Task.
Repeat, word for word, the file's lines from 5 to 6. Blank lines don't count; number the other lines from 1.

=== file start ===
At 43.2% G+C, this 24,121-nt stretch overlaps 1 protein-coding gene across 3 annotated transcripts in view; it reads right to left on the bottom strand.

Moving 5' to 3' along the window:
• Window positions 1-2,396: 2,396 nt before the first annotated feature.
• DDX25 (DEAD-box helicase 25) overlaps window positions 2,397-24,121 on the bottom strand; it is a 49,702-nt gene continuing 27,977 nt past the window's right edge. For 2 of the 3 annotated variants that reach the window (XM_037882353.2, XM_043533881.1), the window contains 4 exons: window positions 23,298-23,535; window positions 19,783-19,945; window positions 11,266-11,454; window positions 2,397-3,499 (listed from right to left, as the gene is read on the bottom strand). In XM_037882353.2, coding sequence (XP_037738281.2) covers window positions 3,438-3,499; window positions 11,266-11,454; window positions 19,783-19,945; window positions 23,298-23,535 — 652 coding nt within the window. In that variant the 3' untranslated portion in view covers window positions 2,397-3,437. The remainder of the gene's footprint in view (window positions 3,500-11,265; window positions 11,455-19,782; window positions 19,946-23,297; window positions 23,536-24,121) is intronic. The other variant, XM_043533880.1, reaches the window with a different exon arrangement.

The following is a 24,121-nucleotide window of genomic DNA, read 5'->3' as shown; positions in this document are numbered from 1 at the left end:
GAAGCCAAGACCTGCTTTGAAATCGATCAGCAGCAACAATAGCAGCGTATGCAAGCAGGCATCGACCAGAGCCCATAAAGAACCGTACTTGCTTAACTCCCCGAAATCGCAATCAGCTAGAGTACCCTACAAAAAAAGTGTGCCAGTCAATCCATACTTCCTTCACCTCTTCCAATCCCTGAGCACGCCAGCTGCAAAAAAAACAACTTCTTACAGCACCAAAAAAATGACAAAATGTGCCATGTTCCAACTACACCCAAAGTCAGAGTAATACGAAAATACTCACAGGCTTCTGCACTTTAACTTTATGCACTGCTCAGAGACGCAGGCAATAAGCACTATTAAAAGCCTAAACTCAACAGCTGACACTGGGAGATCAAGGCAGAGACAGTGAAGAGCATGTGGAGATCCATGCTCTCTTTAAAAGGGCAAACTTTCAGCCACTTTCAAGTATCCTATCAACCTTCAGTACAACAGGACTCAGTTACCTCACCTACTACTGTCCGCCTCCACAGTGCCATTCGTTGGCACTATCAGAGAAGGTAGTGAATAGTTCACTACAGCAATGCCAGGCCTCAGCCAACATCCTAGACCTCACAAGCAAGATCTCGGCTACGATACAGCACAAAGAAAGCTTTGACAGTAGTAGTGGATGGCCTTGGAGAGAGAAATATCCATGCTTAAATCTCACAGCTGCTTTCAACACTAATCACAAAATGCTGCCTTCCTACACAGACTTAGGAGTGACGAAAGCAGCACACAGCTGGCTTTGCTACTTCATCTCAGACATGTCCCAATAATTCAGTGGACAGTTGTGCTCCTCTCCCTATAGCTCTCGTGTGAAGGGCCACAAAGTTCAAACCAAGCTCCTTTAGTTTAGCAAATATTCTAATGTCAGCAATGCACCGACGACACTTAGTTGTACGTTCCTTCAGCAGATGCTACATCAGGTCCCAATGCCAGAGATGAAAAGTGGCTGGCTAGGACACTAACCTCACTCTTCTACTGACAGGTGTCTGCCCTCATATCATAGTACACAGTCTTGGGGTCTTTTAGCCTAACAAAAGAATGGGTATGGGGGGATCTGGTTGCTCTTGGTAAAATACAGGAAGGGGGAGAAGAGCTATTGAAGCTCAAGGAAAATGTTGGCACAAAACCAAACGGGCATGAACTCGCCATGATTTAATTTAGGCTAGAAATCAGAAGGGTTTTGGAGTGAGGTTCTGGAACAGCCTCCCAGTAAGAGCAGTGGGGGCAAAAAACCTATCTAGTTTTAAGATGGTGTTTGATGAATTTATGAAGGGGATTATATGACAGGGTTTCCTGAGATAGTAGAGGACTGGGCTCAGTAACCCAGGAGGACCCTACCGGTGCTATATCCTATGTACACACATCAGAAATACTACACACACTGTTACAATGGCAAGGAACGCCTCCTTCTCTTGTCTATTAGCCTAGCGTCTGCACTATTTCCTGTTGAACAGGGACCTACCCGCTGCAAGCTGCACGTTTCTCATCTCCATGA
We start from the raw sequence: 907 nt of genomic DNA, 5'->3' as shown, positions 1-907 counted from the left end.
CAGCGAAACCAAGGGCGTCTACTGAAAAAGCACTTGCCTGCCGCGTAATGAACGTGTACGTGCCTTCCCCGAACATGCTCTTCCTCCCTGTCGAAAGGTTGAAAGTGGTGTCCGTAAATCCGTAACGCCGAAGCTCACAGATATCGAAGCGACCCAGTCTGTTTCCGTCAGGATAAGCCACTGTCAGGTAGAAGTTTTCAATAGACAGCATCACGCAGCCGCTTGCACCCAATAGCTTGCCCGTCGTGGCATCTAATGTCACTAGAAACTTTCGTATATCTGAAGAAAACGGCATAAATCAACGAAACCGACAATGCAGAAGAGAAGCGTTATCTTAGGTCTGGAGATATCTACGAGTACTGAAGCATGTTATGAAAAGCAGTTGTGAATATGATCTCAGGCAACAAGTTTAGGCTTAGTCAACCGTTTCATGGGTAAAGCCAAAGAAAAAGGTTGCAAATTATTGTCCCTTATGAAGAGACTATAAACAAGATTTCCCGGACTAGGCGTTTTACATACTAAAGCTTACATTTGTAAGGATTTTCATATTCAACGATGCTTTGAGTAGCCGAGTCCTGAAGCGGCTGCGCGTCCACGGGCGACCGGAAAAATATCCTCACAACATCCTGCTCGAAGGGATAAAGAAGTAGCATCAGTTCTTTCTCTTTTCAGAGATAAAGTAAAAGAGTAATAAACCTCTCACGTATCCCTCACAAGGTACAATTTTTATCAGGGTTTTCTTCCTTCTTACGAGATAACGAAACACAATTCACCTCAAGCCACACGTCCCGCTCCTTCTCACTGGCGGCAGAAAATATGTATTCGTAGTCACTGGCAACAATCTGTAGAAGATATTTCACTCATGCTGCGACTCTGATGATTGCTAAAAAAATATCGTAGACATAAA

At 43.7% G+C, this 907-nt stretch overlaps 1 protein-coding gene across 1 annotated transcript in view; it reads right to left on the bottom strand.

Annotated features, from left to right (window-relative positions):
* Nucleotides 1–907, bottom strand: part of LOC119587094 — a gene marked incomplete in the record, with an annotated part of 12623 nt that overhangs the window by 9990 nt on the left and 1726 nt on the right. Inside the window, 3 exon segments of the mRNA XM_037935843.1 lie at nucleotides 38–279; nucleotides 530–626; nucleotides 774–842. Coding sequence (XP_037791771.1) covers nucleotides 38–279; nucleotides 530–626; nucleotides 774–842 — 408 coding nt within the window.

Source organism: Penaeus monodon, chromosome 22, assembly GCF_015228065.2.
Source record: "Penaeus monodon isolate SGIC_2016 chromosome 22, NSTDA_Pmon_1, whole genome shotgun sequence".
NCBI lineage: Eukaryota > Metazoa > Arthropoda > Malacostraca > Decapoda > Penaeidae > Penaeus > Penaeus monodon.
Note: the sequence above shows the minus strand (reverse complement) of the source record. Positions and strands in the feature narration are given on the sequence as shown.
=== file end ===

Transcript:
The following is a 24,121-nucleotide window of genomic DNA, read 5'->3' as shown; positions in this document are numbered from 1 at the left end:
GAAGCCAAGACCTGCTTTGAAATCGATCAGCAGCAACAATAGCAGCGTATGCAAGCAGGCATCGACCAGAGCCCATAAAGAACCGTACTTGCTTAACTCCCCGAAATCGCAATCAGCTAGAGTACCCTACAAAAAAAGTGTGCCAGTCAATCCATACTTCCTTCACCTCTTCCAATCCCTGAGCACGCCAGCTGCAAAAAAAACAACTTCTTACAGCACCAAAAAAATGACAAAATGTGCCATGTTCCAACTACACCCAAAGTCAGAGTAATACGAAAATACTCACAGGCTTCTGCACTTTAACTTTATGCACTGCTCAGAGACGCAGGCAATAAGCACTATTAAAAGCCTAAACTCAACAGCTGACACTGGGAGATCAAGGCAGAGACAGTGAAGAGCATGTGGAGATCCATGCTCTCTTTAAAAGGGCAAACTTTCAGCCACTTTCAAGTATCCTATCAACCTTCAGTACAACAGGACTCAGTTACCTCACCTACTACTGTCCGCCTCCACAGTGCCATTCGTTGGCACTATCAGAGAAGGTAGTGAATAGTTCACTACAGCAATGCCAGGCCTCAGCCAACATCCTAGACCTCACAAGCAAGATCTCGGCTACGATACAGCACAAAGAAAGCTTTGACAGTAGTAGTGGATGGCCTTGGAGAGAGAAATATCCATGCTTAAATCTCACAGCTGCTTTCAACACTAATCACAAAATGCTGCCTTCCTACACAGACTTAGGAGTGACGAAAGCAGCACACAGCTGGCTTTGCTACTTCATCTCAGACATGTCCCAATAATTCAGTGGACAGTTGTGCTCCTCTCCCTATAGCTCTCGTGTGAAGGGCCACAAAGTTCAAACCAAGCTCCTTTAGTTTAGCAAATATTCTAATGTCAGCAATGCACCGACGACACTTAGTTGTACGTTCCTTCAGCAGATGCTACATCAGGTCCCAATGCCAGAGATGAAAAGTGGCTGGCTAGGACACTAACCTCACTCTTCTACTGACAGGTGTCTGCCCTCATATCATAGTACACAGTCTTGGGGTCTTTTAGCCTAACAAAAGAATGGGTATGGGGGGATCTGGTTGCTCTTGGTAAAATACAGGAAGGGGGAGAAGAGCTATTGAAGCTCAAGGAAAATGTTGGCACAAAACCAAACGGGCATGAACTCGCCATGATTTAATTTAGGCTAGAAATCAGAAGGGTTTTGGAGTGAGGTTCTGGAACAGCCTCCCAGTAAGAGCAGTGGGGGCAAAAAACCTATCTAGTTTTAAGATGGTGTTTGATGAATTTATGAAGGGGATTATATGACAGGGTTTCCTGAGATAGTAGAGGACTGGGCTCAGTAACCCAGGAGGACCCTACCGGTGCTATATCCTATGTACACACATCAGAAATACTACACACACTGTTACAATGGCAAGGAACGCCTCCTTCTCTTGTCTATTAGCCTAGCGTCTGCACTATTTCCTGTTGAACAGGGACCTACCCGCTGCAAGCTGCACGTTTCTCATCTCCATGA